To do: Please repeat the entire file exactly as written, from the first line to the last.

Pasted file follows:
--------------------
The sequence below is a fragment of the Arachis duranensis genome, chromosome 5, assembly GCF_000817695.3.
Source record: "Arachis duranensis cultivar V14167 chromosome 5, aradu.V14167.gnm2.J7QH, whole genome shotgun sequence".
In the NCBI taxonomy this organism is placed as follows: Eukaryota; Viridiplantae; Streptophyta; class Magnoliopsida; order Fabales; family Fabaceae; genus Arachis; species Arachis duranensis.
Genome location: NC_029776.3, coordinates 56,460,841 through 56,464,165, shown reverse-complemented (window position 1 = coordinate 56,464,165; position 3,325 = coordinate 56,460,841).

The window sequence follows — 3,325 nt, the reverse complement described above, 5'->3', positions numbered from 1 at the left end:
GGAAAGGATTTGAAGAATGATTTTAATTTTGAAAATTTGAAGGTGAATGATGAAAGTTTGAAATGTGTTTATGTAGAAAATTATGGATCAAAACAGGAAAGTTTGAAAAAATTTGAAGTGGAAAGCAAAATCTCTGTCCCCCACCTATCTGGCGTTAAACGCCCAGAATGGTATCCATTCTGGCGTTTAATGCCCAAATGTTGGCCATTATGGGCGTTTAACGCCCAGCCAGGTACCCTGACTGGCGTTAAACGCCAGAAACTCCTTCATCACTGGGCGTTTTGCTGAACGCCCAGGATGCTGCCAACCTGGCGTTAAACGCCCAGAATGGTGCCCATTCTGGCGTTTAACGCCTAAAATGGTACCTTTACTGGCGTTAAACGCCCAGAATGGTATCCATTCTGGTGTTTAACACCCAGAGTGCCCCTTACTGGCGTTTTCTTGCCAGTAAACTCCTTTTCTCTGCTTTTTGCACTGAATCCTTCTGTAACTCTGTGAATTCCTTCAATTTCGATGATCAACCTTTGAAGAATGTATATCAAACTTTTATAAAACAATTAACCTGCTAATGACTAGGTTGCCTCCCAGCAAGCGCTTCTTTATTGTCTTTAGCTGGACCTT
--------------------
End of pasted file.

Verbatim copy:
The sequence below is a fragment of the Arachis duranensis genome, chromosome 5, assembly GCF_000817695.3.
Source record: "Arachis duranensis cultivar V14167 chromosome 5, aradu.V14167.gnm2.J7QH, whole genome shotgun sequence".
In the NCBI taxonomy this organism is placed as follows: Eukaryota; Viridiplantae; Streptophyta; class Magnoliopsida; order Fabales; family Fabaceae; genus Arachis; species Arachis duranensis.
Genome location: NC_029776.3, coordinates 56,460,841 through 56,464,165, shown reverse-complemented (window position 1 = coordinate 56,464,165; position 3,325 = coordinate 56,460,841).

The window sequence follows — 3,325 nt, the reverse complement described above, 5'->3', positions numbered from 1 at the left end:
GGAAAGGATTTGAAGAATGATTTTAATTTTGAAAATTTGAAGGTGAATGATGAAAGTTTGAAATGTGTTTATGTAGAAAATTATGGATCAAAACAGGAAAGTTTGAAAAAATTTGAAGTGGAAAGCAAAATCTCTGTCCCCCACCTATCTGGCGTTAAACGCCCAGAATGGTATCCATTCTGGCGTTTAATGCCCAAATGTTGGCCATTATGGGCGTTTAACGCCCAGCCAGGTACCCTGACTGGCGTTAAACGCCAGAAACTCCTTCATCACTGGGCGTTTTGCTGAACGCCCAGGATGCTGCCAACCTGGCGTTAAACGCCCAGAATGGTGCCCATTCTGGCGTTTAACGCCTAAAATGGTACCTTTACTGGCGTTAAACGCCCAGAATGGTATCCATTCTGGTGTTTAACACCCAGAGTGCCCCTTACTGGCGTTTTCTTGCCAGTAAACTCCTTTTCTCTGCTTTTTGCACTGAATCCTTCTGTAACTCTGTGAATTCCTTCAATTTCGATGATCAACCTTTGAAGAATGTATATCAAACTTTTATAAAACAATTAACCTGCTAATGACTAGGTTGCCTCCCAGCAAGCGCTTCTTTATTGTCTTTAGCTGGACCTT